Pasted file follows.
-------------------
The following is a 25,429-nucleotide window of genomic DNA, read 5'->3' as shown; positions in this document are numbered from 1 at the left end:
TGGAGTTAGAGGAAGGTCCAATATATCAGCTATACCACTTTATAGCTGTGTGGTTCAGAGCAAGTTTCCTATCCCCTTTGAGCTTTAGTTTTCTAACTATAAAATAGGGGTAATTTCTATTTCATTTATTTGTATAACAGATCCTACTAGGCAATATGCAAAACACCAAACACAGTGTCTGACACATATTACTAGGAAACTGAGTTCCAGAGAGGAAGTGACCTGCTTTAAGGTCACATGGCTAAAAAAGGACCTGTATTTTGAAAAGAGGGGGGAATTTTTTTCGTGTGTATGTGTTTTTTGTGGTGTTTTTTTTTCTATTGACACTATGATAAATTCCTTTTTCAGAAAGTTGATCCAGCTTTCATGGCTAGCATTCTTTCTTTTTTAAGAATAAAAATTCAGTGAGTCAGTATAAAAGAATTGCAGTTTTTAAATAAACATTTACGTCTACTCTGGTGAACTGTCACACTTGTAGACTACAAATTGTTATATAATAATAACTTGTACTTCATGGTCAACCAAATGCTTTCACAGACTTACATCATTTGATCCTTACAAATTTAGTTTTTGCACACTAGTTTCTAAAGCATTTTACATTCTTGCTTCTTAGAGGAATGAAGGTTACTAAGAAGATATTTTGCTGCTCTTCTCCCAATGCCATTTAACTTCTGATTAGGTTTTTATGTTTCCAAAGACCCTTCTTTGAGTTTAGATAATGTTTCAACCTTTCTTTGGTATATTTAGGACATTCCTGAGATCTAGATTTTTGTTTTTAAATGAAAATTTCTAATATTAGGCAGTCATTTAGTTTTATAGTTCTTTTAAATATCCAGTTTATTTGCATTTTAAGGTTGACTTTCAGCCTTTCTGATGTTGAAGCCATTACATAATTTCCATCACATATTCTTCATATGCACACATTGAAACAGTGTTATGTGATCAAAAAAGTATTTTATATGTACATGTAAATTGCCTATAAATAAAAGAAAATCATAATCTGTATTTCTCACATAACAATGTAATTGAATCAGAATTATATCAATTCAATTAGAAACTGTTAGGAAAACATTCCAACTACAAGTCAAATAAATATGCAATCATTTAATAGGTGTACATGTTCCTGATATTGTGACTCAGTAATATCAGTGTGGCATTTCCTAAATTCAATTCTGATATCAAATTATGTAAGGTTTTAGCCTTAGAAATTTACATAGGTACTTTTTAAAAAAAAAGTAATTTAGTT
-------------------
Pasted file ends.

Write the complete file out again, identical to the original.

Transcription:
The following is a 25,429-nucleotide window of genomic DNA, read 5'->3' as shown; positions in this document are numbered from 1 at the left end:
TGGAGTTAGAGGAAGGTCCAATATATCAGCTATACCACTTTATAGCTGTGTGGTTCAGAGCAAGTTTCCTATCCCCTTTGAGCTTTAGTTTTCTAACTATAAAATAGGGGTAATTTCTATTTCATTTATTTGTATAACAGATCCTACTAGGCAATATGCAAAACACCAAACACAGTGTCTGACACATATTACTAGGAAACTGAGTTCCAGAGAGGAAGTGACCTGCTTTAAGGTCACATGGCTAAAAAAGGACCTGTATTTTGAAAAGAGGGGGGAATTTTTTTCGTGTGTATGTGTTTTTTGTGGTGTTTTTTTTTCTATTGACACTATGATAAATTCCTTTTTCAGAAAGTTGATCCAGCTTTCATGGCTAGCATTCTTTCTTTTTTAAGAATAAAAATTCAGTGAGTCAGTATAAAAGAATTGCAGTTTTTAAATAAACATTTACGTCTACTCTGGTGAACTGTCACACTTGTAGACTACAAATTGTTATATAATAATAACTTGTACTTCATGGTCAACCAAATGCTTTCACAGACTTACATCATTTGATCCTTACAAATTTAGTTTTTGCACACTAGTTTCTAAAGCATTTTACATTCTTGCTTCTTAGAGGAATGAAGGTTACTAAGAAGATATTTTGCTGCTCTTCTCCCAATGCCATTTAACTTCTGATTAGGTTTTTATGTTTCCAAAGACCCTTCTTTGAGTTTAGATAATGTTTCAACCTTTCTTTGGTATATTTAGGACATTCCTGAGATCTAGATTTTTGTTTTTAAATGAAAATTTCTAATATTAGGCAGTCATTTAGTTTTATAGTTCTTTTAAATATCCAGTTTATTTGCATTTTAAGGTTGACTTTCAGCCTTTCTGATGTTGAAGCCATTACATAATTTCCATCACATATTCTTCATATGCACACATTGAAACAGTGTTATGTGATCAAAAAAGTATTTTATATGTACATGTAAATTGCCTATAAATAAAAGAAAATCATAATCTGTATTTCTCACATAACAATGTAATTGAATCAGAATTATATCAATTCAATTAGAAACTGTTAGGAAAACATTCCAACTACAAGTCAAATAAATATGCAATCATTTAATAGGTGTACATGTTCCTGATATTGTGACTCAGTAATATCAGTGTGGCATTTCCTAAATTCAATTCTGATATCAAATTATGTAAGGTTTTAGCCTTAGAAATTTACATAGGTACTTTTTAAAAAAAAAGTAATTTAGTT